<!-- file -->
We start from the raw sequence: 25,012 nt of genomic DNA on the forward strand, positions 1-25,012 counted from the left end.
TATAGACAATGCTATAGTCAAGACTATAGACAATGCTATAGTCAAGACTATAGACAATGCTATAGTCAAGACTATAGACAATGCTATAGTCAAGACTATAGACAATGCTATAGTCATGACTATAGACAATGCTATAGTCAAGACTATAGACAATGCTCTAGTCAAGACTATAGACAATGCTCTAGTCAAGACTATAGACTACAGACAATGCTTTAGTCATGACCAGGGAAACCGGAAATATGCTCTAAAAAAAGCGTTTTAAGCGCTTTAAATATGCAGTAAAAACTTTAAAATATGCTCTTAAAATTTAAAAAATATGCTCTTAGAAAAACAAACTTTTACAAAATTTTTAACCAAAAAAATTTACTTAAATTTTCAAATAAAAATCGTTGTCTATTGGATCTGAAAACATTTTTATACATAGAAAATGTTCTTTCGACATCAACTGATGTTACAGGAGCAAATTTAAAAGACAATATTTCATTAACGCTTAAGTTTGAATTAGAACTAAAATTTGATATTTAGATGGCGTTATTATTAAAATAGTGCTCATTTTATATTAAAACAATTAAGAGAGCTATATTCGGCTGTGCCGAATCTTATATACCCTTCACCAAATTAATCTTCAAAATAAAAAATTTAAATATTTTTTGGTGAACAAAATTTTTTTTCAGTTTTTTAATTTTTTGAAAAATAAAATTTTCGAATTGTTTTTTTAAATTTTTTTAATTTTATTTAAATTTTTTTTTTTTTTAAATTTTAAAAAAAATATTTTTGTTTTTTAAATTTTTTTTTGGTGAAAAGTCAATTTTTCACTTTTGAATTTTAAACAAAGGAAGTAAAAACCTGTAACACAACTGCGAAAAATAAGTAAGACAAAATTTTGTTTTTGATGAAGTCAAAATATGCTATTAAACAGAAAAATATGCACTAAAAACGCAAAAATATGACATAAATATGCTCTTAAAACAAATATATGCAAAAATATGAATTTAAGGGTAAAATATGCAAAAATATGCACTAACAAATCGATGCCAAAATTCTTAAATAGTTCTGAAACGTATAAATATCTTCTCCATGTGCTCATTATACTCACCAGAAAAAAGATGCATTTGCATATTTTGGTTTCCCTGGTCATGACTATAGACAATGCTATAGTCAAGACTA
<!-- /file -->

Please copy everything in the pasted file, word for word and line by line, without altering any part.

We start from the raw sequence: 25,012 nt of genomic DNA on the forward strand, positions 1-25,012 counted from the left end.
TATAGACAATGCTATAGTCAAGACTATAGACAATGCTATAGTCAAGACTATAGACAATGCTATAGTCAAGACTATAGACAATGCTATAGTCAAGACTATAGACAATGCTATAGTCATGACTATAGACAATGCTATAGTCAAGACTATAGACAATGCTCTAGTCAAGACTATAGACAATGCTCTAGTCAAGACTATAGACTACAGACAATGCTTTAGTCATGACCAGGGAAACCGGAAATATGCTCTAAAAAAAGCGTTTTAAGCGCTTTAAATATGCAGTAAAAACTTTAAAATATGCTCTTAAAATTTAAAAAATATGCTCTTAGAAAAACAAACTTTTACAAAATTTTTAACCAAAAAAATTTACTTAAATTTTCAAATAAAAATCGTTGTCTATTGGATCTGAAAACATTTTTATACATAGAAAATGTTCTTTCGACATCAACTGATGTTACAGGAGCAAATTTAAAAGACAATATTTCATTAACGCTTAAGTTTGAATTAGAACTAAAATTTGATATTTAGATGGCGTTATTATTAAAATAGTGCTCATTTTATATTAAAACAATTAAGAGAGCTATATTCGGCTGTGCCGAATCTTATATACCCTTCACCAAATTAATCTTCAAAATAAAAAATTTAAATATTTTTTGGTGAACAAAATTTTTTTTCAGTTTTTTAATTTTTTGAAAAATAAAATTTTCGAATTGTTTTTTTAAATTTTTTTAATTTTATTTAAATTTTTTTTTTTTTTAAATTTTAAAAAAAATATTTTTGTTTTTTAAATTTTTTTTTGGTGAAAAGTCAATTTTTCACTTTTGAATTTTAAACAAAGGAAGTAAAAACCTGTAACACAACTGCGAAAAATAAGTAAGACAAAATTTTGTTTTTGATGAAGTCAAAATATGCTATTAAACAGAAAAATATGCACTAAAAACGCAAAAATATGACATAAATATGCTCTTAAAACAAATATATGCAAAAATATGAATTTAAGGGTAAAATATGCAAAAATATGCACTAACAAATCGATGCCAAAATTCTTAAATAGTTCTGAAACGTATAAATATCTTCTCCATGTGCTCATTATACTCACCAGAAAAAAGATGCATTTGCATATTTTGGTTTCCCTGGTCATGACTATAGACAATGCTATAGTCAAGACTA